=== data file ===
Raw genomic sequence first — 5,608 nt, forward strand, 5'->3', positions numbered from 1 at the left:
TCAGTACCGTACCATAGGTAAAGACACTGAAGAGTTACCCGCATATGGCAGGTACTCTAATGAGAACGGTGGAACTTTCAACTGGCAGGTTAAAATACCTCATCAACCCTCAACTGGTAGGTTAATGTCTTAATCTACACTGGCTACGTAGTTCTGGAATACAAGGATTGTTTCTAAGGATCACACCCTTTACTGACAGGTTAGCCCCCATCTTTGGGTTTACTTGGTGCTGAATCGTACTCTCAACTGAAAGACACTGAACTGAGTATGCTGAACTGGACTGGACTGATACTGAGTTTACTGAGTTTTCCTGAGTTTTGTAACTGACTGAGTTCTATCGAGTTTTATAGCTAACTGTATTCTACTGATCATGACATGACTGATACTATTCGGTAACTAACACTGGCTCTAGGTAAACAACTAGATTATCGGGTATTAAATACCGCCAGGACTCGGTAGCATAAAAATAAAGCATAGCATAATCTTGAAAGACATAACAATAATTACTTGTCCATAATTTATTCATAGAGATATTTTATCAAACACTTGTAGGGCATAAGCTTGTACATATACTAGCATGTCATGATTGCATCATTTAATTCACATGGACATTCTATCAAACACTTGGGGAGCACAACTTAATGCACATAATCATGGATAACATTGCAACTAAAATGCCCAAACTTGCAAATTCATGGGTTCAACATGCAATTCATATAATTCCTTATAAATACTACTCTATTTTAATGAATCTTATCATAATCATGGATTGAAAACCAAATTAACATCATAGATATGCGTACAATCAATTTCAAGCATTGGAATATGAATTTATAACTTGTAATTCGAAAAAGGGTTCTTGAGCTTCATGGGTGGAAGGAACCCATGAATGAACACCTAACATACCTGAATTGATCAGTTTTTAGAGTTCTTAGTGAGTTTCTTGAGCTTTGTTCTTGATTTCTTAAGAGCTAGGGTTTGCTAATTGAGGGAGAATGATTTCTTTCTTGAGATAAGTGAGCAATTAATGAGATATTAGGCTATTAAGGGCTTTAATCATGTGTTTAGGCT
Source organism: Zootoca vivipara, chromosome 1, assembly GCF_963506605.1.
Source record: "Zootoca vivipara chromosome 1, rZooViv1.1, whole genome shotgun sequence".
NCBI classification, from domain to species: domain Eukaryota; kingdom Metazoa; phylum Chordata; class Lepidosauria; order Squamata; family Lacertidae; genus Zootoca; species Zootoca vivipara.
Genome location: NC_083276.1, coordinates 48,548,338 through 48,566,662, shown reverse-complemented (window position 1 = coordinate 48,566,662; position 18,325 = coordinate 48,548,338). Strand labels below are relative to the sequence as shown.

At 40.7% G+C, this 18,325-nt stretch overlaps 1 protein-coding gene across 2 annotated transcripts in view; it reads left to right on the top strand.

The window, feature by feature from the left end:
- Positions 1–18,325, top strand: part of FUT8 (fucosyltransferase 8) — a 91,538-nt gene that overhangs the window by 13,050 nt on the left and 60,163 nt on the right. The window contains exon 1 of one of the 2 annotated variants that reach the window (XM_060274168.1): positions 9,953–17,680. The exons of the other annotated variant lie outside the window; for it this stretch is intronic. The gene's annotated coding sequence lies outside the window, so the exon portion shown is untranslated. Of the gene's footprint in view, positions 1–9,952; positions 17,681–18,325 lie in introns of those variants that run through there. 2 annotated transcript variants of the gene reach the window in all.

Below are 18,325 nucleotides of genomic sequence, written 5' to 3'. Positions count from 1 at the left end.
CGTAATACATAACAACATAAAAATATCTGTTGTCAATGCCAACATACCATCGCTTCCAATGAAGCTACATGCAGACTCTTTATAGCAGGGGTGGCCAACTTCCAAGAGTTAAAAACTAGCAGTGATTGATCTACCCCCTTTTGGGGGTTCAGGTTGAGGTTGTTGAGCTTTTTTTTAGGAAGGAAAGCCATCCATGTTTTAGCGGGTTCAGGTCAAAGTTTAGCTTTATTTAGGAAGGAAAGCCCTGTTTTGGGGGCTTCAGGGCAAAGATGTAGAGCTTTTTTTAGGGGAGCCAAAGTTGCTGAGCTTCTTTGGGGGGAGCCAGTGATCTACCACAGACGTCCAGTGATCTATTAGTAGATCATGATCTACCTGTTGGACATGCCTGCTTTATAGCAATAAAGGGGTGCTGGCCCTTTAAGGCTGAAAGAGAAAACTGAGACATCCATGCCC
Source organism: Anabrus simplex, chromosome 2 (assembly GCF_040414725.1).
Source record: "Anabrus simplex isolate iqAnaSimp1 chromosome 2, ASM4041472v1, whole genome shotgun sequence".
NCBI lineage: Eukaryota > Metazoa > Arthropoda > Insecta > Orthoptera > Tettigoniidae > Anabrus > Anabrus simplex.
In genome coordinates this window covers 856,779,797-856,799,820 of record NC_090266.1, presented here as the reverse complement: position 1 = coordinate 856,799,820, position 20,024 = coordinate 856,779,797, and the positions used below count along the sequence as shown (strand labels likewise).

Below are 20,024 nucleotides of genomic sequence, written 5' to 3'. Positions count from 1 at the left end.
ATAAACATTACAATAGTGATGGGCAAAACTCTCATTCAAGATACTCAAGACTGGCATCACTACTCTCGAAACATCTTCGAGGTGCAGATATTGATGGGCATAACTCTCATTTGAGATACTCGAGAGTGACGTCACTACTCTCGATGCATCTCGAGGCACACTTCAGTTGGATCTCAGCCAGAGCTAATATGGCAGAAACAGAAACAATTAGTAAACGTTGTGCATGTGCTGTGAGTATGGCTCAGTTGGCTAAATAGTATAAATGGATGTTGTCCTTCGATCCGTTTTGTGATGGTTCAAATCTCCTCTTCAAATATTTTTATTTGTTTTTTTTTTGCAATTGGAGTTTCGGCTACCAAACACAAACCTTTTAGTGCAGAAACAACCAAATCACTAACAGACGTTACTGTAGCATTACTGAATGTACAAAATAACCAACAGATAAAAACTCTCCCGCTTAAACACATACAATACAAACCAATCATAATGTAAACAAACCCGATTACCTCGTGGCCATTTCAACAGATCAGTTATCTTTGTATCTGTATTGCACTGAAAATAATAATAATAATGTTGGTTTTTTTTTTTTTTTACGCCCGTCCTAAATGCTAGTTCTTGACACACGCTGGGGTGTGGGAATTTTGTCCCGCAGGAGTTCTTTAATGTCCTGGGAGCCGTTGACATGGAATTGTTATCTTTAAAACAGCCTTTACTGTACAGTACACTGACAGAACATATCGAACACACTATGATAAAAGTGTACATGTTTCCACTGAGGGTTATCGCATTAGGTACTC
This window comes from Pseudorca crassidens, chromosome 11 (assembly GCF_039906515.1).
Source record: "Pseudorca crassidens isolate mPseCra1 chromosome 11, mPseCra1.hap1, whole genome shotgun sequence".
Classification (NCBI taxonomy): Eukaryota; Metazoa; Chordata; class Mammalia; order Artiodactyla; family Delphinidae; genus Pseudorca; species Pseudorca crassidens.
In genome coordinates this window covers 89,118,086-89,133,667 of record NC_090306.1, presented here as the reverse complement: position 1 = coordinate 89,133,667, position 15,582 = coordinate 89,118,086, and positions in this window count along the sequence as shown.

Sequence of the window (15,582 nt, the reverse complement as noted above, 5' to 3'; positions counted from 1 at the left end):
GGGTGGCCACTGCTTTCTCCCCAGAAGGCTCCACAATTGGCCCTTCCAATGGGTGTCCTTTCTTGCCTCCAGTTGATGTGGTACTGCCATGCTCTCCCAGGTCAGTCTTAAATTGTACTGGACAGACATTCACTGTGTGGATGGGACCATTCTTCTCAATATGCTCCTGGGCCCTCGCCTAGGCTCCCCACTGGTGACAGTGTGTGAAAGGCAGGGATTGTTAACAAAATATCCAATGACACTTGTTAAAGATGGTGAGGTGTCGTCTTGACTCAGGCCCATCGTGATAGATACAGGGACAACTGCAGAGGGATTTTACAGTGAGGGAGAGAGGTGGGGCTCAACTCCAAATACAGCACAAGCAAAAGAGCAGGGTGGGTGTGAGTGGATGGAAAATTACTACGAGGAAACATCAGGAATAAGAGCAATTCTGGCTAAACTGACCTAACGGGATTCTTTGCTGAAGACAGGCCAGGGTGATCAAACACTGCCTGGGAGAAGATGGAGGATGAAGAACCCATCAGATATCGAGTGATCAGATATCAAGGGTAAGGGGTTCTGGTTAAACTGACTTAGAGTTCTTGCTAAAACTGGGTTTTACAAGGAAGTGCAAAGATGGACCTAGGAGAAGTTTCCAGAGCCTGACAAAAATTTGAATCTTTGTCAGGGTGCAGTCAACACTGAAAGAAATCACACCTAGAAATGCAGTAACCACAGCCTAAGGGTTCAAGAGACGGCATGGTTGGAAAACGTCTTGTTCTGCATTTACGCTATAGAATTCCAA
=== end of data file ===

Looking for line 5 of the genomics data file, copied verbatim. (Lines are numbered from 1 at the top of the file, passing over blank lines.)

NCBI classification, from domain to species: domain Eukaryota; kingdom Metazoa; phylum Chordata; class Lepidosauria; order Squamata; family Lacertidae; genus Zootoca; species Zootoca vivipara.